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UKSolicitorJA, Solicitor
Category: Law
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Experience:  English solicitor with over 12 years experience
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In 2004 we bought a guest house in the countryside. It consisted

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In 2004 we bought a guest house in the countryside. It consisted of two joined houses, two large concrete block pig units, and a caravan (which was at the time used for storage). The caravan had been on the site next to the pig units for at least 30 years and had presumably been lived in at one time.
We separated and sold each of the two houses (which formed the guest house) in 2006 and 2008 – retaining half the land on which the pig units and caravan are situated. (approximately half an acre).
We are situated 100 metres from the River Chet, so our LPA is The Broads Authority.
Are we entitled to live permanently in the caravan? – It has all modern facilities.
Have you contacted the local authority to ask them about this?
Customer: replied 3 years ago.

No, and we do not want to. We have just come to the end of a long public inquiry which has resulted in us being told that we have until January to stop using the pig unit as dwelling. We moved in to what we call "the barns" in 2008 (having converted them in the preceding 3 years ). They claim - (and the inspector agreed) that we had only been living in it since 2010 and that we had concealed the change of use. We are now enemies having just spent £69000 fighting the case and need somewhere to live. The caravan is our best option if it is legal. They will be against it - so I need to know what the law says.

Thank you.
Unfortunately, The Caravan Sites and Control of Development Act 1960 prohibits the use of land as a caravan site unless the occupier holds a site licence issued by the local authority. In your case, you intend to live in the caravan permanently and will therefore require a site licence I am afraid if you wish to reside in the caravan.
You would also require planning permission for the caravan but as it has been there for 30 odd years, such permission should not be necessary.
Please see here for the above Act
May I help further?
Customer: replied 3 years ago.
I do not want a caravan site just to be able to live in the one that has been there for over 30 years. Presumably I can use it to sleep in sometimes for a period of time.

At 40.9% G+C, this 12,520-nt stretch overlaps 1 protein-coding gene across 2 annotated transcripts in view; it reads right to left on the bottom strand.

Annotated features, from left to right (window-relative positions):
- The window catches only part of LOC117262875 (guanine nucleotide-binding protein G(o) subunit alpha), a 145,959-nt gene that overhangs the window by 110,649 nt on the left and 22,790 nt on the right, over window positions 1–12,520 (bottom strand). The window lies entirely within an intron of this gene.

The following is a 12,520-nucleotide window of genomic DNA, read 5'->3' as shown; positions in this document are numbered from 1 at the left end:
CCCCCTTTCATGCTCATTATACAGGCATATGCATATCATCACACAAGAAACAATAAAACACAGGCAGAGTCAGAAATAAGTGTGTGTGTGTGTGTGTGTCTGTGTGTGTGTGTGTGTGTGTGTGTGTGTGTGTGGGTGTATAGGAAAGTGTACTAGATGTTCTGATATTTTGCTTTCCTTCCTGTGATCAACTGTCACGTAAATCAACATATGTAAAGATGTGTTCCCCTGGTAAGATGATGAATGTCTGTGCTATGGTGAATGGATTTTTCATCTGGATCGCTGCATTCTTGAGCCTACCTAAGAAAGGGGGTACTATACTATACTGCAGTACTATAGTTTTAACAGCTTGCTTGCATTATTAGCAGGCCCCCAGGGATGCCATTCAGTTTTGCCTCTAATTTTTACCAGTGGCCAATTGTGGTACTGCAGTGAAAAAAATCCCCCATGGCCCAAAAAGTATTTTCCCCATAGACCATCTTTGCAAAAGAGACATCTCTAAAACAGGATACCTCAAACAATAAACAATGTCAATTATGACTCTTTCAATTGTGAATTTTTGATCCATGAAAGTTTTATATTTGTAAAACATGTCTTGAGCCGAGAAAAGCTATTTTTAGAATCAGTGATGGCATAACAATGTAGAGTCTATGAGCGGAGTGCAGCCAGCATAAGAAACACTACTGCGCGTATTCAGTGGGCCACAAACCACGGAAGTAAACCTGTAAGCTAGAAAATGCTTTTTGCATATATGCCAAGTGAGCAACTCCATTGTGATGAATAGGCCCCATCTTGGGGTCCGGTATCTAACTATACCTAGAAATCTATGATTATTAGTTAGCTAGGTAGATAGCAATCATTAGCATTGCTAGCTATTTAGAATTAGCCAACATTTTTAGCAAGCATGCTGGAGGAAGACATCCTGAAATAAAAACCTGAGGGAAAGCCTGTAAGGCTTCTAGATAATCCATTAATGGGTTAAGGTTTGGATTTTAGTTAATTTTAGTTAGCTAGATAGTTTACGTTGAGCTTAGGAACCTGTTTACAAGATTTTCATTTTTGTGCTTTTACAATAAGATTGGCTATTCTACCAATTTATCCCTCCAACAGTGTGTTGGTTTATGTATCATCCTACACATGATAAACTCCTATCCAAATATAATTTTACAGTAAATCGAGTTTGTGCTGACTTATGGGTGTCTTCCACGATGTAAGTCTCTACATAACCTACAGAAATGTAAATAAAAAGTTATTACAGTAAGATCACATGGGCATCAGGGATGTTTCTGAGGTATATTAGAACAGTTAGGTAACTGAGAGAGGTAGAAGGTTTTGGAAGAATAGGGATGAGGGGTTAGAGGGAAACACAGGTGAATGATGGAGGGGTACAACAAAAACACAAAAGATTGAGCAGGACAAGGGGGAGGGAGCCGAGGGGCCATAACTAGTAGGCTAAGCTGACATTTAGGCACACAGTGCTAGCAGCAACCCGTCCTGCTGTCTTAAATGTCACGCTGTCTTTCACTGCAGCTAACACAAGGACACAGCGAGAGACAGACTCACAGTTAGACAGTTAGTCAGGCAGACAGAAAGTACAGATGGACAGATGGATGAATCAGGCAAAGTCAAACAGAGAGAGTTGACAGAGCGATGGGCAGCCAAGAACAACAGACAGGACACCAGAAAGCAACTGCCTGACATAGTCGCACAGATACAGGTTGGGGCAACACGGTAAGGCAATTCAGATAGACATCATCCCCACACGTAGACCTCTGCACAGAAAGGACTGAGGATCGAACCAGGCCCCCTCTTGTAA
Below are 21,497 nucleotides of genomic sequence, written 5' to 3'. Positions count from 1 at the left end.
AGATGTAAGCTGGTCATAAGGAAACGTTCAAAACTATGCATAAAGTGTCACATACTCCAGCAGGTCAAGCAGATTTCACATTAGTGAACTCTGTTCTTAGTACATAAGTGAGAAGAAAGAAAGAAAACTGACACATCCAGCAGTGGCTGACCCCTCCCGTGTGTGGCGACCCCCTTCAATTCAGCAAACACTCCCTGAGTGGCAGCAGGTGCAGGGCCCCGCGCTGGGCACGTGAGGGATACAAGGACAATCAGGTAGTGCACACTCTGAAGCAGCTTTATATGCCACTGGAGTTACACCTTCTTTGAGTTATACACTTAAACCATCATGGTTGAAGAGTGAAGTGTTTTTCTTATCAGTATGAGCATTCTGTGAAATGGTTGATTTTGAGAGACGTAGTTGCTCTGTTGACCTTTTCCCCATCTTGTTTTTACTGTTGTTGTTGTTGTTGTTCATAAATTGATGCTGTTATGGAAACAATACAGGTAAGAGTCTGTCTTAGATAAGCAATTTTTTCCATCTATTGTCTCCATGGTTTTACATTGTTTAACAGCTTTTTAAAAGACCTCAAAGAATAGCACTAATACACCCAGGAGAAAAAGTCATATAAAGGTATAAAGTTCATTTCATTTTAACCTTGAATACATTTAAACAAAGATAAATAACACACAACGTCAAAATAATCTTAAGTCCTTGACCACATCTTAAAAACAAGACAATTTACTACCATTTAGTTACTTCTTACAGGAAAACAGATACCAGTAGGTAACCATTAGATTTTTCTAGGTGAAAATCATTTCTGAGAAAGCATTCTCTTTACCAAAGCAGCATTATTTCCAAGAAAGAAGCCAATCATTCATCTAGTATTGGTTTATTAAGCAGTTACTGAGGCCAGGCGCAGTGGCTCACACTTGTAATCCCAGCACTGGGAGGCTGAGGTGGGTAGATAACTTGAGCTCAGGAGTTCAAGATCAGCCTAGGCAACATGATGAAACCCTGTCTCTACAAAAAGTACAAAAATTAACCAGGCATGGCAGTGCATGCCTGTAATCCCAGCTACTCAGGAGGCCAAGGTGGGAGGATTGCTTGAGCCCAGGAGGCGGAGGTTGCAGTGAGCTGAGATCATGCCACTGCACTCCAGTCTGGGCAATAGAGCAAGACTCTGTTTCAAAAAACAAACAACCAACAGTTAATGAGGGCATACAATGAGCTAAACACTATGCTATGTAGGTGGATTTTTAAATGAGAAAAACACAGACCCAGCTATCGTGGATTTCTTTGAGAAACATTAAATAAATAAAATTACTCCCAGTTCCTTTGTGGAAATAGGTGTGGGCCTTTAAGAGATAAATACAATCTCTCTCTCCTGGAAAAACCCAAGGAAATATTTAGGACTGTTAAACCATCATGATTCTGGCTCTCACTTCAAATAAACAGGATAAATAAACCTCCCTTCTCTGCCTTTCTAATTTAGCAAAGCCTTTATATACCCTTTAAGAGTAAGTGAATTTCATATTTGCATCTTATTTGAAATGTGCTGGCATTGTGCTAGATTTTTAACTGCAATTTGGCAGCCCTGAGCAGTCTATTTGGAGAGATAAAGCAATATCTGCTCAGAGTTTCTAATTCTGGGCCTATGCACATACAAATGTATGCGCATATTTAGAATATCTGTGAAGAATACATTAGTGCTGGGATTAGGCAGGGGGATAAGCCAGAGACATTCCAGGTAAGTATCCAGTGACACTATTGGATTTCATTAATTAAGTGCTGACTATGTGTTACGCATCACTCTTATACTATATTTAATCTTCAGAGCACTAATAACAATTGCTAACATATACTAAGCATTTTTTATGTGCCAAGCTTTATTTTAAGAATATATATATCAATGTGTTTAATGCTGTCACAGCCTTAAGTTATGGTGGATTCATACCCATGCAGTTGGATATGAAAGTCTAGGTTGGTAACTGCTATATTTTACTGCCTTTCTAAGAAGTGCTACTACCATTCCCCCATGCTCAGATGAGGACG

The Act still applies I am afraid.
You may take a risk and sleep in it from to time but if someone reports it to the local authority, you may be in trouble I am afraid.
There is an exemption in that
Use within the curtilage of a dwelling as an extension of the accommodation is permitted but it seems that is not applicable in your case.
Hope this helps. Please leave feedback
Customer: replied 3 years ago.

So if our next door neighbour who we sold the house to in 2008 (who has already bought some of the "pig unit land" (in 2011) bought more, to include the part which the caravan is on, then as part of "permitted development" we could then live in it? We know that she is desperate for us to stay on site, and in any case wants to buy as much of our land as possible.

If the house is reasonably close to the caravan site and you are able to argue that the caravan site forms part of the curtilage of the house, then you could be looking at an exemption if your neighbour were to purchase the land where the caravan is sited.
All the best. Please leave feedback
UKSolicitorJA and 2 other Law Specialists are ready to help you
Customer: replied 3 years ago.

The caravan is, and always has been, sited less than 50 metres from the house - we were the ones who in 2008 split the site in order to sell the house and yet keep the pig units and half of the garden (on which the caravan is sited). The house the pig units and the caravan all use the same septic tank system, and have done since 2005.

So if we sold the land to our neighbours is it your opinion that we would be able to live in the caravan full time?

I have done some further research into this and I am afraid it is not good news.
As your caravan will not be of incidental use to the main house and you are not part of the same family as your neighbour, you will not benefit from the exemption.
You may look at this guide for further information on what I have advised
I trust this answers your original query. Please leave feedback